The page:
“I’ve never tasted anything like this before,” said Tim Burroughs, a recent customer at Hankook Taqueria. “It’s as if they’re making up a cuisine as they go.”
Korean tacos - forget cupcakes - are the next big thing apparently. Mexican-style taco shells 'stuffed with soy- and garlic-marinated beef, along with chicken and pork, all barbecued in the Korean style.'
“The meat makes it Korean,” said Mr. Ban, who marinates chuck roll in a soy and garlic sauce that is traditionally used with Korean barbecue dishes. “The tortilla and the toppings are a way to tell our customers that this food is O.K., that this food is American.”
Tortilla as an indication of Americanness? Strange but it makes sense, and it sounds delicious. I also enjoyed the other fusions that have involved the taco:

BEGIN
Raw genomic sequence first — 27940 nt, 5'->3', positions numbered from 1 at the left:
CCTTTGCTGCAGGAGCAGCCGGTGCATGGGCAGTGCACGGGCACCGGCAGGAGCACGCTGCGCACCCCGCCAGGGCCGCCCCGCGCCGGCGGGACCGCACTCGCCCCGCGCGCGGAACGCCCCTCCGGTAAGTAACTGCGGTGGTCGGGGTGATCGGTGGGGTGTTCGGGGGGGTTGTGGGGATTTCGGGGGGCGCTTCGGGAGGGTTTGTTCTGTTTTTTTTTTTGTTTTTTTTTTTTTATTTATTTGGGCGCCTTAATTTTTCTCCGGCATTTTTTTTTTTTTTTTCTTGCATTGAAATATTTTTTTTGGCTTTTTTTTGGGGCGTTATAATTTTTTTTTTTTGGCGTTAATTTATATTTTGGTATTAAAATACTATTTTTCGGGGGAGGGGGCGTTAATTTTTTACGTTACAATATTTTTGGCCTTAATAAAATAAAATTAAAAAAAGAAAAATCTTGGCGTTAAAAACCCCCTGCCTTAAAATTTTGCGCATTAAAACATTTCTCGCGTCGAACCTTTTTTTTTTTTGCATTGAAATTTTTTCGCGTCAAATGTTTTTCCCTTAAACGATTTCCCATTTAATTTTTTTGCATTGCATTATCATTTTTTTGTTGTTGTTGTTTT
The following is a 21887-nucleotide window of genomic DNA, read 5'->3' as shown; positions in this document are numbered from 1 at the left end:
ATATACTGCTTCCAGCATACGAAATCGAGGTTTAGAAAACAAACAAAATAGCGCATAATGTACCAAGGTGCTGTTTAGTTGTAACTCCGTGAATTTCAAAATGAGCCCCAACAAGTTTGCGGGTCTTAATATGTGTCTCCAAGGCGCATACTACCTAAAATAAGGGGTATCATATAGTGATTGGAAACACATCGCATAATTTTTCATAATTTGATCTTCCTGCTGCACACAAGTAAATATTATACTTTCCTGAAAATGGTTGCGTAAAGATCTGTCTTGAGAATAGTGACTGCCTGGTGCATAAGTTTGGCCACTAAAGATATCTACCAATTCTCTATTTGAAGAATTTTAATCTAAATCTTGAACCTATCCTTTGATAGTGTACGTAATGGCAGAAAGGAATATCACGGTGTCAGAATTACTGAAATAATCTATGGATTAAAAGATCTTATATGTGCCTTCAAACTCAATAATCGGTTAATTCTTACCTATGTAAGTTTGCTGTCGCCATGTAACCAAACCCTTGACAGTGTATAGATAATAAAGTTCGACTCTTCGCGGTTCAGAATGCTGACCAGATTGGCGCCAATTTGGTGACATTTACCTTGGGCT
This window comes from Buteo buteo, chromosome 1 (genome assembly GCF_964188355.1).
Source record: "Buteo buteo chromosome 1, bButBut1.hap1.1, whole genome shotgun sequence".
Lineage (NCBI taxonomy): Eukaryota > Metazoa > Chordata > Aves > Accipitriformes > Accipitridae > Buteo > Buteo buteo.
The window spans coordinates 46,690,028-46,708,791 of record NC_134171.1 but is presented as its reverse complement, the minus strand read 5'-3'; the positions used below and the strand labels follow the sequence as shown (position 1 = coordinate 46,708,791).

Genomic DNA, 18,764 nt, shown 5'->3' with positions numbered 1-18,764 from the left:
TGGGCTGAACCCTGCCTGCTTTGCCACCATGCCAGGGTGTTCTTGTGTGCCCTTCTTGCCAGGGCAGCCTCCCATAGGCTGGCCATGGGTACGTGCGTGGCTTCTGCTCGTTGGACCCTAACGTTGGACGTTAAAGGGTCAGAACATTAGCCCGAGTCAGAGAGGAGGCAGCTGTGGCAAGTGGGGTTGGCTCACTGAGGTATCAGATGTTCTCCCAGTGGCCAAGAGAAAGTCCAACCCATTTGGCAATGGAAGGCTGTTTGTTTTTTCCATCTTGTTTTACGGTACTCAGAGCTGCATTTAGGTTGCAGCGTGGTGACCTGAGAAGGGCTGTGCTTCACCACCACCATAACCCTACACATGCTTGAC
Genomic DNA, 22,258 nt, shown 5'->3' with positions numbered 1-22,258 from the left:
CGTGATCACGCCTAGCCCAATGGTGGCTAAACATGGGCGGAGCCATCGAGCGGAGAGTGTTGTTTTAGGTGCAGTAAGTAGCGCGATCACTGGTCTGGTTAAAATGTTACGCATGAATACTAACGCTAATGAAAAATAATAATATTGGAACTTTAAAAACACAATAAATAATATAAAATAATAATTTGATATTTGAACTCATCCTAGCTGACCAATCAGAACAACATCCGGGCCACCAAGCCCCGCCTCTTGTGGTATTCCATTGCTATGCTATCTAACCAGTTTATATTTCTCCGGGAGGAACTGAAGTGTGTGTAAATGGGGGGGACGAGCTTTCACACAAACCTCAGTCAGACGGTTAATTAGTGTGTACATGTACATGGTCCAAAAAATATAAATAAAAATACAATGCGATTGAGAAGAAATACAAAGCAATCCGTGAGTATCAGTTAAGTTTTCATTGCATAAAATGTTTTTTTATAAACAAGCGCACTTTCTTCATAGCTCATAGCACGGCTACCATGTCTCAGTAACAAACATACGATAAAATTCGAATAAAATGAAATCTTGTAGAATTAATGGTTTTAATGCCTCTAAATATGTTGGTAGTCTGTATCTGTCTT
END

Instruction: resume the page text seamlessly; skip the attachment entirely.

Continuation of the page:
...kalbi tacos topped with Asian pear slaw...kalbi tacos and pesto fries...short-rib tacos with homemade kimchi...short-rib quesadillas and chicken satay tacos...Japanese chicken tacos...
The inspiration for these new fusions is, it seems, fairly straightforward:
...Tan Truong and Jonathan Ward rolled out Kung Fu Tacos, a bright yellow truck, selling nun chuk chicken and wu shu char siu to office workers in San Francisco’s financial district.
The partners had planned a trip to Los Angeles to sample Kogi’s food. But then it hit them. “My wife is Chinese,” Mr. Ward recalled. “Why would I try Korean tacos when I could try Chinese tacos? So I texted Tan. I wrote ‘char siu taco.’ And he wrote back ‘brilliant.’ ”
Clearly, the possibilities are endless.
Anyway, despite not being sure what's actually in some of these fusion dishes (kalbi? pear slaw?) I'm quite sure that I'd like to try them. Isn't the rule of thumb that things starting on the West Coast of the US take a couple of years to reach us over here? However, when it does arrive it will, of course, be adapted to suit local tastes: the chicken tikka taco may be just around the corner.
H/t Marginal Revolution.